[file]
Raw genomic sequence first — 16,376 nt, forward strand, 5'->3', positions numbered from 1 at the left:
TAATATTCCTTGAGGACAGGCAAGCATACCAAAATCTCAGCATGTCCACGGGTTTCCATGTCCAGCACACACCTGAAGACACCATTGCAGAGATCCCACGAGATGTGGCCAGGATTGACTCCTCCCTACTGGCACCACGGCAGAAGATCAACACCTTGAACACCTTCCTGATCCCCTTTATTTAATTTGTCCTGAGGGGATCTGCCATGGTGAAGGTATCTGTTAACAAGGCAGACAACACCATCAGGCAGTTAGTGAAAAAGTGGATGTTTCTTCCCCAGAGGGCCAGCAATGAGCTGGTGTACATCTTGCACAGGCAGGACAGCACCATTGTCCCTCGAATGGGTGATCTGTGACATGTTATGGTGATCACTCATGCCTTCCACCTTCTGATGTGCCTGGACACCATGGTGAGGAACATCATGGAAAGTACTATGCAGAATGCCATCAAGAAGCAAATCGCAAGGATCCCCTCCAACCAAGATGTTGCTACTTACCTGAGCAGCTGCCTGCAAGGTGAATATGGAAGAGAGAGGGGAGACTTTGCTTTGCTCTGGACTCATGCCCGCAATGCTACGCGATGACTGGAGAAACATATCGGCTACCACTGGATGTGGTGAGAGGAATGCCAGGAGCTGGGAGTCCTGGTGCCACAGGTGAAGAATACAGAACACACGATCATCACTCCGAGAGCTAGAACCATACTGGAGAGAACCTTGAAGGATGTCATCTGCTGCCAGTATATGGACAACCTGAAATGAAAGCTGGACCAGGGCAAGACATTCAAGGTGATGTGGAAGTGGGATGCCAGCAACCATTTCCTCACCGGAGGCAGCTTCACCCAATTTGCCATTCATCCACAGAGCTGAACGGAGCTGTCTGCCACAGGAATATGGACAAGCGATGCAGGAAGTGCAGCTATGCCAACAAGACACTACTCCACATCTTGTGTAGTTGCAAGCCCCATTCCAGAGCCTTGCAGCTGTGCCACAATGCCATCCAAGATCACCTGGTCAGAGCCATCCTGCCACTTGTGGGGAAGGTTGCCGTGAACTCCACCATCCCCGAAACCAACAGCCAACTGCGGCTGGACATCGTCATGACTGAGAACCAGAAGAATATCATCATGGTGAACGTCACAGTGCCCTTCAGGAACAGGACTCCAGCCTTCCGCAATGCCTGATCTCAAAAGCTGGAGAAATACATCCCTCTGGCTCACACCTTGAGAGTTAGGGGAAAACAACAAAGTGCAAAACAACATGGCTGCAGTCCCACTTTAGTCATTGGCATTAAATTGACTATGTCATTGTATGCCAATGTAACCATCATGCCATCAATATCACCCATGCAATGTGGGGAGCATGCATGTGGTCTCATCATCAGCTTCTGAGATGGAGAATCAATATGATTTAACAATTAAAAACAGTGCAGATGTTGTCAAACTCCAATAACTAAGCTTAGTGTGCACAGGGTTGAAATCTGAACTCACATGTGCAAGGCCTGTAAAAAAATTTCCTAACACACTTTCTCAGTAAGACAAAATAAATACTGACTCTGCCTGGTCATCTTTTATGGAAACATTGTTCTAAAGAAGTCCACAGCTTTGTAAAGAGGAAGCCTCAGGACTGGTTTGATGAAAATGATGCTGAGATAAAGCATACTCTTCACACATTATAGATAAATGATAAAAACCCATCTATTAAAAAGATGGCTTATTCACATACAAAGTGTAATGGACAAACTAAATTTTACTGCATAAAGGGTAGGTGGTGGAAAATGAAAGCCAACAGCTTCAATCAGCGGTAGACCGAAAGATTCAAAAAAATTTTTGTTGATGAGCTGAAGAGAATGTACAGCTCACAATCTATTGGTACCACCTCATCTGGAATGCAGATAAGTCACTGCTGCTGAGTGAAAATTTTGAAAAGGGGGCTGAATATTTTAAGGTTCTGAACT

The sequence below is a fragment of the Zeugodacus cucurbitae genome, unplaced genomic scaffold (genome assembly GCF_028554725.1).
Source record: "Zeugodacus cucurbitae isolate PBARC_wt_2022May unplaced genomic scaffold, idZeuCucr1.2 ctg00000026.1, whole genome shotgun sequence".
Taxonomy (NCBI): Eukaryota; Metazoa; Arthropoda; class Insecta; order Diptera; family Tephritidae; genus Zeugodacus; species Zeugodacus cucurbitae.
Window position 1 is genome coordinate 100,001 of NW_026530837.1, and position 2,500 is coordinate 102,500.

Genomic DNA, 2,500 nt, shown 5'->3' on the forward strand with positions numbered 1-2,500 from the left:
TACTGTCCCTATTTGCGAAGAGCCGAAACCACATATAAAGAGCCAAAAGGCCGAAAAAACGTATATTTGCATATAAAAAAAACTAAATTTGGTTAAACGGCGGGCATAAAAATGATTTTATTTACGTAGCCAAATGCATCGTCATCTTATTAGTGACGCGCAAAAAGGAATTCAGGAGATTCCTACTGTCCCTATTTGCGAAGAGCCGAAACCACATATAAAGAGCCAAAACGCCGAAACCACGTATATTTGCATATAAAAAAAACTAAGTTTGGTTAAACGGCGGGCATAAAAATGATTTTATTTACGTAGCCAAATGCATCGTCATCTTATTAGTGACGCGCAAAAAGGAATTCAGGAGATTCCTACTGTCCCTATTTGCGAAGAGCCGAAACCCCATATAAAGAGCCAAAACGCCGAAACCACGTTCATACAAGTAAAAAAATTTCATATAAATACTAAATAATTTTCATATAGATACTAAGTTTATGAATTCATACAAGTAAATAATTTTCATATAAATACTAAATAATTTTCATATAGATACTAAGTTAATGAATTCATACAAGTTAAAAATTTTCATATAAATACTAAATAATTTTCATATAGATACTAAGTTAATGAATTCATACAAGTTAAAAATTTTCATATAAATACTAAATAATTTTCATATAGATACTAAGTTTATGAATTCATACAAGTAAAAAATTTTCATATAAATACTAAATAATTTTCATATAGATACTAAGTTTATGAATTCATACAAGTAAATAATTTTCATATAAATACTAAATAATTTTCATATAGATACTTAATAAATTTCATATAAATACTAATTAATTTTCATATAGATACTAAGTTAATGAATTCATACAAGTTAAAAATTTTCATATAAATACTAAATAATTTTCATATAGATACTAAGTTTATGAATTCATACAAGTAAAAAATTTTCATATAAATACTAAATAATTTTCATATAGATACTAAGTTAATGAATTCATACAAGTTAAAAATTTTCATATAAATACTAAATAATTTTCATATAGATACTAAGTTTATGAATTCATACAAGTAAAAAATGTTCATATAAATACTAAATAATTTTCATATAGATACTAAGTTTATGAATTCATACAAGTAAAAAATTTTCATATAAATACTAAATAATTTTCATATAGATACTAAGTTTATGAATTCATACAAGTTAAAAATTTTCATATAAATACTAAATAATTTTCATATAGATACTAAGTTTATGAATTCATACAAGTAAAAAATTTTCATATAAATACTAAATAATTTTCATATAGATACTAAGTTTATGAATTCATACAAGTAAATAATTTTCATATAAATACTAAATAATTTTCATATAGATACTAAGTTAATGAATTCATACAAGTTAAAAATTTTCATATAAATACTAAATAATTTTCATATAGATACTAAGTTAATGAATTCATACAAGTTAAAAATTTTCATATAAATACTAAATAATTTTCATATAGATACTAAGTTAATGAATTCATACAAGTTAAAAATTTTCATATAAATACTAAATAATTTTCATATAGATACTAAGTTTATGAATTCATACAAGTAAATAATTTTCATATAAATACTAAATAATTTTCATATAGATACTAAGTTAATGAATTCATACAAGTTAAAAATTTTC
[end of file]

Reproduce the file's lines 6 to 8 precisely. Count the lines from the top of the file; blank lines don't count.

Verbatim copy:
Window position 1 is genome coordinate 100,001 of NW_026530837.1, and position 2,500 is coordinate 102,500.

Genomic DNA, 2,500 nt, shown 5'->3' on the forward strand with positions numbered 1-2,500 from the left:
TACTGTCCCTATTTGCGAAGAGCCGAAACCACATATAAAGAGCCAAAAGGCCGAAAAAACGTATATTTGCATATAAAAAAAACTAAATTTGGTTAAACGGCGGGCATAAAAATGATTTTATTTACGTAGCCAAATGCATCGTCATCTTATTAGTGACGCGCAAAAAGGAATTCAGGAGATTCCTACTGTCCCTATTTGCGAAGAGCCGAAACCACATATAAAGAGCCAAAACGCCGAAACCACGTATATTTGCATATAAAAAAAACTAAGTTTGGTTAAACGGCGGGCATAAAAATGATTTTATTTACGTAGCCAAATGCATCGTCATCTTATTAGTGACGCGCAAAAAGGAATTCAGGAGATTCCTACTGTCCCTATTTGCGAAGAGCCGAAACCCCATATAAAGAGCCAAAACGCCGAAACCACGTTCATACAAGTAAAAAAATTTCATATAAATACTAAATAATTTTCATATAGATACTAAGTTTATGAATTCATACAAGTAAATAATTTTCATATAAATACTAAATAATTTTCATATAGATACTAAGTTAATGAATTCATACAAGTTAAAAATTTTCATATAAATACTAAATAATTTTCATATAGATACTAAGTTAATGAATTCATACAAGTTAAAAATTTTCATATAAATACTAAATAATTTTCATATAGATACTAAGTTTATGAATTCATACAAGTAAAAAATTTTCATATAAATACTAAATAATTTTCATATAGATACTAAGTTTATGAATTCATACAAGTAAATAATTTTCATATAAATACTAAATAATTTTCATATAGATACTTAATAAATTTCATATAAATACTAATTAATTTTCATATAGATACTAAGTTAATGAATTCATACAAGTTAAAAATTTTCATATAAATACTAAATAATTTTCATATAGATACTAAGTTTATGAATTCATACAAGTAAAAAATTTTCATATAAATACTAAATAATTTTCATATAGATACTAAGTTAATGAATTCATACAAGTTAAAAATTTTCATATAAATACTAAATAATTTTCATATAGATACTAAGTTTATGAATTCATACAAGTAAAAAATGTTCATATAAATACTAAATAATTTTCATATAGATACTAAGTTTATGAATTCATACAAGTAAAAAATTTTCATATAAATACTAAATAATTTTCATATAGATACTAAGTTTATGAATTCATACAAGTTAAAAATTTTCATATAAATACTAAATAATTTTCATATAGATACTAAGTTTATGAATTCATACAAGTAAAAAATTTTCATATAAATACTAAATAATTTTCATATAGATACTAAGTTTATGAATTCATACAAGTAAATAATTTTCATATAAATACTAAATAATTTTCATATAGATACTAAGTTAATGAATTCATACAAGTTAAAAATTTTCATATAAATACTAAATAATTTTCATATAGATACTAAGTTAATGAATTCATACAAGTTAAAAATTTTCATATAAATACTAAATAATTTTCATATAGATACTAAGTTAATGAATTCATACAAGTTAAAAATTTTCATATAAATACTAAATAATTTTCATATAGATACTAAGTTTATGAATTCATACAAGTAAATAATTTTCATATAAATACTAAATAATTTTCATATAGATACTAAGTTAATGAATTCATACAAGTTAAAAATTTTC